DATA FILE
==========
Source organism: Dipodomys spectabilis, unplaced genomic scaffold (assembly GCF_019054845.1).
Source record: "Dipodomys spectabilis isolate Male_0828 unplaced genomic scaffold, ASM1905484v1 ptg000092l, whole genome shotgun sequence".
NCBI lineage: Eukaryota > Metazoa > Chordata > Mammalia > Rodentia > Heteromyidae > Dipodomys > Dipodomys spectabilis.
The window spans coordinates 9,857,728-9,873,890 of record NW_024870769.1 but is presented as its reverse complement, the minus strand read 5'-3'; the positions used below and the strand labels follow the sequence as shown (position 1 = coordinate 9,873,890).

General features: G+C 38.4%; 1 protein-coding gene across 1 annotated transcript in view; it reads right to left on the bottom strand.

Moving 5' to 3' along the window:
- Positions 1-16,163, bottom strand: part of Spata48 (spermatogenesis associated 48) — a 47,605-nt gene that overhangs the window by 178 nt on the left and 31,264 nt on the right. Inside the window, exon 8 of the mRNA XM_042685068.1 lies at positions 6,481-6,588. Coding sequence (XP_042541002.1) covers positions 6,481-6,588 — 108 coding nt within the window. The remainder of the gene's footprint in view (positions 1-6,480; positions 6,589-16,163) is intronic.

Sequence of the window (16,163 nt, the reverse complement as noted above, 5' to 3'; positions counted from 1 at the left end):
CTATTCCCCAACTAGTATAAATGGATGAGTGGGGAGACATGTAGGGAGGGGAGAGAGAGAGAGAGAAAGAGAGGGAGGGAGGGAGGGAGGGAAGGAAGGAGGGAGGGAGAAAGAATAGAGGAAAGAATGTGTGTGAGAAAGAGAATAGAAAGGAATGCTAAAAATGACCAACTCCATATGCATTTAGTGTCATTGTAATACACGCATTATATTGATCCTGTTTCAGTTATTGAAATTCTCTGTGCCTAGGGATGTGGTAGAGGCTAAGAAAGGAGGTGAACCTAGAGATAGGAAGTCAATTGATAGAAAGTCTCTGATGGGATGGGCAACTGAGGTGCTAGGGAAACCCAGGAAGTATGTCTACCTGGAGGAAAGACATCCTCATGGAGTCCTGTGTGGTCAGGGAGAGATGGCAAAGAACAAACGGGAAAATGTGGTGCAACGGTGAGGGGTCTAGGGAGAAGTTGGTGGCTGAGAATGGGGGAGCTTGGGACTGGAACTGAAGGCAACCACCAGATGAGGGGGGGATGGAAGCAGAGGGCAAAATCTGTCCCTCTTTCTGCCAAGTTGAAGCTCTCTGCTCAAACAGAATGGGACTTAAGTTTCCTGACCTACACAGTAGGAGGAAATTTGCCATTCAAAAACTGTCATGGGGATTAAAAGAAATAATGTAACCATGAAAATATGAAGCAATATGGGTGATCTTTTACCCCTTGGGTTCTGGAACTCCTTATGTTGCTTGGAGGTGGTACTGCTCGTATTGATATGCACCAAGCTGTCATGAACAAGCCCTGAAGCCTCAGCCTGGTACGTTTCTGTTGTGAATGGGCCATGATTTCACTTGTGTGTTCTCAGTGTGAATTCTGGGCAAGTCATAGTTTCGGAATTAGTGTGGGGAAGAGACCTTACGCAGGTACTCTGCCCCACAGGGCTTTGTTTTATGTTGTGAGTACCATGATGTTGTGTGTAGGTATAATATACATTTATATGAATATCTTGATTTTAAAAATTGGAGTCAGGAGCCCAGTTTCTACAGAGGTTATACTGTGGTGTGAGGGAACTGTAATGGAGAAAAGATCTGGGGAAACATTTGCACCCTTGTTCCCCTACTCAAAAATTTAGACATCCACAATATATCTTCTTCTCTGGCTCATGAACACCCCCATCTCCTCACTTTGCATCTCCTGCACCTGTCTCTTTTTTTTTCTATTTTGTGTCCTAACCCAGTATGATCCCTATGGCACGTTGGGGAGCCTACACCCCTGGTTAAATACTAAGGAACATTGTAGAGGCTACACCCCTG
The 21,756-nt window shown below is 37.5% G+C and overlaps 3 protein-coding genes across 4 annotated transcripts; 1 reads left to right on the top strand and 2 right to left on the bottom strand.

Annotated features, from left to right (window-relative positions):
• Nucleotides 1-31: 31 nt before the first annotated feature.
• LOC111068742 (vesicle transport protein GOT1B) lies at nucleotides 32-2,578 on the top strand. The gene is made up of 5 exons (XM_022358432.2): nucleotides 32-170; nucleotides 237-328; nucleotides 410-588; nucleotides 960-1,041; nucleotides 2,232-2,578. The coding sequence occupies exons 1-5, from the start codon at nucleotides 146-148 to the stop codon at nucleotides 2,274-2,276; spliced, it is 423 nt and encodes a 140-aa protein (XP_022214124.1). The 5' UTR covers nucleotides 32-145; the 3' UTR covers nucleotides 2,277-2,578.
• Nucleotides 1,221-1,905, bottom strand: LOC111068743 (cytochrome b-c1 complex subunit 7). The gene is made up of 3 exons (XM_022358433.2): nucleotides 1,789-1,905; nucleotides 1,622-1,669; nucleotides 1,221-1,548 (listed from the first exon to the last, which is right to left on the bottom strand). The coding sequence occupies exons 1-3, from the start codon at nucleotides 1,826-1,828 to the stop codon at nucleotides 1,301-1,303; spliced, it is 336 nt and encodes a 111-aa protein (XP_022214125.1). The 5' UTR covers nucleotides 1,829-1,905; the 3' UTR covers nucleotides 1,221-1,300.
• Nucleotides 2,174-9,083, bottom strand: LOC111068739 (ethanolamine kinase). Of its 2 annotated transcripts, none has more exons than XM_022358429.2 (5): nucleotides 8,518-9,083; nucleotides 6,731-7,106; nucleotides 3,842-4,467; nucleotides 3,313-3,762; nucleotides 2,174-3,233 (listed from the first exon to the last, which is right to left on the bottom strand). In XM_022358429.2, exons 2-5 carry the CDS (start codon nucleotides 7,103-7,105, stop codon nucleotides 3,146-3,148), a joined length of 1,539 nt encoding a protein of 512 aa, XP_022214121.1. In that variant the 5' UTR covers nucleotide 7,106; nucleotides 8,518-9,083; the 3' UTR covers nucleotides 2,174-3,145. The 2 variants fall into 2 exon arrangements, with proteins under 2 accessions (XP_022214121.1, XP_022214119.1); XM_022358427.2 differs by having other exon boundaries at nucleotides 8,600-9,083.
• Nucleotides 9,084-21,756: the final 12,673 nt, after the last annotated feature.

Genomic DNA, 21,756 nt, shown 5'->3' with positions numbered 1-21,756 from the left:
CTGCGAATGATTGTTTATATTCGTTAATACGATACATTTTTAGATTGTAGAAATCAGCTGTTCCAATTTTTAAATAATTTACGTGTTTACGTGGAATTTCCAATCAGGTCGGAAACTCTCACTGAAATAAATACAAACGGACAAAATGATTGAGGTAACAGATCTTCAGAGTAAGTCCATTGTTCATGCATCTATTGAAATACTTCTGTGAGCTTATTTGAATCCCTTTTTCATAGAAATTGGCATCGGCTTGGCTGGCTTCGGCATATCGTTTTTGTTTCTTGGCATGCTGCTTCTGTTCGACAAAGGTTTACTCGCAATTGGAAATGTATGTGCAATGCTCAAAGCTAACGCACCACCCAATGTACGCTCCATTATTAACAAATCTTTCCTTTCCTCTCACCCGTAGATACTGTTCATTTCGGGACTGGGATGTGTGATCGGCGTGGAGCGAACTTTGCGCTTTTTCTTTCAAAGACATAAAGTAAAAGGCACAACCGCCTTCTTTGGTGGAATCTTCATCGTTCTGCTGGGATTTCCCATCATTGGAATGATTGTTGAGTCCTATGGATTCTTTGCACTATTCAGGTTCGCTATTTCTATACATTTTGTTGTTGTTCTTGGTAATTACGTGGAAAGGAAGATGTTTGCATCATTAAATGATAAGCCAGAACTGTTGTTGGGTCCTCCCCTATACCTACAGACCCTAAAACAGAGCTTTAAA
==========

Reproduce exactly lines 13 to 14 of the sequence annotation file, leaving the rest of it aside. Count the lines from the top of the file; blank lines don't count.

• LOC111068742 (vesicle transport protein GOT1B) lies at nucleotides 32-2,578 on the top strand. The gene is made up of 5 exons (XM_022358432.2): nucleotides 32-170; nucleotides 237-328; nucleotides 410-588; nucleotides 960-1,041; nucleotides 2,232-2,578. The coding sequence occupies exons 1-5, from the start codon at nucleotides 146-148 to the stop codon at nucleotides 2,274-2,276; spliced, it is 423 nt and encodes a 140-aa protein (XP_022214124.1). The 5' UTR covers nucleotides 32-145; the 3' UTR covers nucleotides 2,277-2,578.
• Nucleotides 1,221-1,905, bottom strand: LOC111068743 (cytochrome b-c1 complex subunit 7). The gene is made up of 3 exons (XM_022358433.2): nucleotides 1,789-1,905; nucleotides 1,622-1,669; nucleotides 1,221-1,548 (listed from the first exon to the last, which is right to left on the bottom strand). The coding sequence occupies exons 1-3, from the start codon at nucleotides 1,826-1,828 to the stop codon at nucleotides 1,301-1,303; spliced, it is 336 nt and encodes a 111-aa protein (XP_022214125.1). The 5' UTR covers nucleotides 1,829-1,905; the 3' UTR covers nucleotides 1,221-1,300.